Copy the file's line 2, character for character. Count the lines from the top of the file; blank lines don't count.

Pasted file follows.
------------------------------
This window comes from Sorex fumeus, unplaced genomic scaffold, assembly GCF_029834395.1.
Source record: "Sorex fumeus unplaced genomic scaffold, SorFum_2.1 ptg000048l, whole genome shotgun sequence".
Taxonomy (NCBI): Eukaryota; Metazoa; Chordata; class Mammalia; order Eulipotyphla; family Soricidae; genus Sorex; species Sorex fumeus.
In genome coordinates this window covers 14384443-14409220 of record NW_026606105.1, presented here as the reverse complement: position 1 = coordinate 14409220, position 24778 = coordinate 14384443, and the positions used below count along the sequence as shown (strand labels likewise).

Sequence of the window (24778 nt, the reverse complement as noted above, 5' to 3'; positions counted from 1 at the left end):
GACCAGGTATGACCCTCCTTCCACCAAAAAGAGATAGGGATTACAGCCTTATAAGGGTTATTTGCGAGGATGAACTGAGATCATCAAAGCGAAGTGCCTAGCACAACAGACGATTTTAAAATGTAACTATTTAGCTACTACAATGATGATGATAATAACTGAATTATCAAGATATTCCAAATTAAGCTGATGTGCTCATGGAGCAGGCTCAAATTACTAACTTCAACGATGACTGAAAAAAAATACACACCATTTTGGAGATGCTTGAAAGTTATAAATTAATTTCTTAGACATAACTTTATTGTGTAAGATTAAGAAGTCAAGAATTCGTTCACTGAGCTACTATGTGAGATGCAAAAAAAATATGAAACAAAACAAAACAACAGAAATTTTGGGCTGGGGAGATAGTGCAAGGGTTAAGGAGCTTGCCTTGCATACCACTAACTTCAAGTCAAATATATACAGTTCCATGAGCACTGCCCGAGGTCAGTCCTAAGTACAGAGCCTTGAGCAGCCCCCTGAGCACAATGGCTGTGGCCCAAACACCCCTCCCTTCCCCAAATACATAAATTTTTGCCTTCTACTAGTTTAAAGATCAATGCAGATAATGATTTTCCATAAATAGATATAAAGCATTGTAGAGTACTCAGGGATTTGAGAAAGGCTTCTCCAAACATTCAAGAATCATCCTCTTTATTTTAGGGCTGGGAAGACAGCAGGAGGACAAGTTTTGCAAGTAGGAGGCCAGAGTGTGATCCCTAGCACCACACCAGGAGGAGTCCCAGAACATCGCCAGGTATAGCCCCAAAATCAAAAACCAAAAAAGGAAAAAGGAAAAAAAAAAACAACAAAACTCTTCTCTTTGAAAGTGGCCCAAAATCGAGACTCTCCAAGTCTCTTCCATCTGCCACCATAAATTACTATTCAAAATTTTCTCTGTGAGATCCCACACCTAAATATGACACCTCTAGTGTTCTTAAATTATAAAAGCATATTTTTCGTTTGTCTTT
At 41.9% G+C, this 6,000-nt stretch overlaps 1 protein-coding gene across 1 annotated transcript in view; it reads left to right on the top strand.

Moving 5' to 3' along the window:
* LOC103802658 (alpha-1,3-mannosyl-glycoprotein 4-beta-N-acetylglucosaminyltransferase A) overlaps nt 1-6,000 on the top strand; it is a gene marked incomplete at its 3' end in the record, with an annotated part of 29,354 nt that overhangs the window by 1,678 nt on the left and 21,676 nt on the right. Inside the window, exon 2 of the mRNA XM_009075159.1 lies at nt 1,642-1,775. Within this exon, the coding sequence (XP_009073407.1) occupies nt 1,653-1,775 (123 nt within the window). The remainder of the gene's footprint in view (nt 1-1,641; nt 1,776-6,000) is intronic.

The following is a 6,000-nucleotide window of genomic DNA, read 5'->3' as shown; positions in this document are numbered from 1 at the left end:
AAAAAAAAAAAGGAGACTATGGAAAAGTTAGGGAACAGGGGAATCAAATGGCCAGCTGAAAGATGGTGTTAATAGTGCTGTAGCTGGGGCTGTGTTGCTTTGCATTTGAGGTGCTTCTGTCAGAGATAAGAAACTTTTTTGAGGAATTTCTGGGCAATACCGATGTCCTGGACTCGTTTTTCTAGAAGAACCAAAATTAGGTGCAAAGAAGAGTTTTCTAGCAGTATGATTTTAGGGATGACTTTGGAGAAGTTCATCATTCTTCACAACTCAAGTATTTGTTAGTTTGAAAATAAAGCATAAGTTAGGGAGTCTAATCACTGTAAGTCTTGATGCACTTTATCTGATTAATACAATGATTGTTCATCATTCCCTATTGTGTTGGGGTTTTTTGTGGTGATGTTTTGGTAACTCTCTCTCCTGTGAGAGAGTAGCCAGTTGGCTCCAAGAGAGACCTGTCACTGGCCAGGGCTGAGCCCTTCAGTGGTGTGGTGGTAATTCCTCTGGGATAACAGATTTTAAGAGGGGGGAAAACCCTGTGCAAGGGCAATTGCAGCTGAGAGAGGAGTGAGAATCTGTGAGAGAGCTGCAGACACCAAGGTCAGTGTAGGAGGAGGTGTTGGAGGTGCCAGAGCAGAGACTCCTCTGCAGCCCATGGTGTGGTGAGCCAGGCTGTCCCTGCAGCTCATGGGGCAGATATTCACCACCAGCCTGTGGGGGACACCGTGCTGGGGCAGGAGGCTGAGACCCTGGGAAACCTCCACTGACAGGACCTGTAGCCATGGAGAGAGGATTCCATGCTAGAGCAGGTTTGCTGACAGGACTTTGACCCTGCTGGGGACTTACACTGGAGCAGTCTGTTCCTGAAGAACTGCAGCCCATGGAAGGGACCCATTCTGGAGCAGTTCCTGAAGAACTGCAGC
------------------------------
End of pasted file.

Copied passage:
Source record: "Sorex fumeus unplaced genomic scaffold, SorFum_2.1 ptg000048l, whole genome shotgun sequence".